The panel describes how landscape fragmentation and habitat encroachment are accelerating throughout the West, but in the Greater Yellowstone Ecosystem the statistics are particularly alarming. From 1990 to 2007, there was a 62% population increase and a corresponding 350% increase in developed land. Many large tracts of private open land, farmed and ranched for generations, are being broken up into rural subdivisions and “ranchettes.The impact of these trends on biodiversity is all too clear: in recent years, parks in the region have lost up to 40% of their wildlife.

While consensus is relatively easy to reach on defining the challenges, agreeing on the right approach to landscapescale conservation is more elusive. The panel stresses the importance of using sound science and research in planning and policy development. Several panelists urge the commission to recommend stronger federal interagency coordination and more management consistency—particularly in a region such as the Greater Yellowstone Ecosystem where national parks are part of a mosaic of federal lands. Others make the case that given the vastness of these larger landscapes surrounding parks and preserves, conservation has to become a shared objective for stakeholders throughout the region. They encourage the commission to strengthen the capacity of NPS and partners to work cooperatively with local land trusts, private landowners, and local governments. A former executive of The Nature Conservancy, Stephanie Meeks, summed it up this way: “We have learned that we cannot do conservation around these communities or for them; conservation will be successful only when considered and undertaken with them.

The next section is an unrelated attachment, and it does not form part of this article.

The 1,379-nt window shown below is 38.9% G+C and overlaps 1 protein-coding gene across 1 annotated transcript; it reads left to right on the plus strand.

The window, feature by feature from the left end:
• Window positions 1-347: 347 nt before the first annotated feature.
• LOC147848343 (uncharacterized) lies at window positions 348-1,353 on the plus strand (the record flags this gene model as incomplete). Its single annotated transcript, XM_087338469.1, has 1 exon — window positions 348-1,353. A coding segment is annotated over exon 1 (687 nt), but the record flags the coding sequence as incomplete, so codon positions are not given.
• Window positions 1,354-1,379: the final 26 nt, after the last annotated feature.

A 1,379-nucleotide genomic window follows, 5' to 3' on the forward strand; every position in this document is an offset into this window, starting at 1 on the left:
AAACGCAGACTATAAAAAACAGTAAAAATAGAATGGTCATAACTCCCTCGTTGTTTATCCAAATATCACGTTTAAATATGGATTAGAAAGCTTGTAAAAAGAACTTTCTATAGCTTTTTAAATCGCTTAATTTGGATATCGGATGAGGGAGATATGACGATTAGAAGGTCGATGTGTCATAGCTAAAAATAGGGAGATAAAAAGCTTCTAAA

Not all of the commission’s time at Yellowstone is spent indoors. We have a guided field trip out to Norris Geyser Basin and the Grand Canyon of the Yellowstone in a couple of snow coaches that the park owns and operates. When we enter the Norris overlook, one of our coaches throws a track. We file out of the disabled vehicle and a park interpreter gamely tries to redirect attention from our broken transportation to the magnificent geyser field before us. It’s a long way back to Mammoth and we keep glancing over our shoulders at our NPS drivers, who are examining the damage. As it turns out, our drivers not only operate these complex machines but also know how to repair them, even in the field. So with some ingenuity, they do just that—all the while we are being treated to an extended talk on Yellowstone geology. As we gratefully climb back on board the repaired coach, I am reminded how much we depend on experienced, professional staff in the national parks who know a lotabout a lot of things. On the return trip I sit next to our driver and learn that he is not only a snow coach driver and mechanic, but also a plow and backhoe operator, backcountry carpenter, and forest fire fighter. Not a job I would outsource.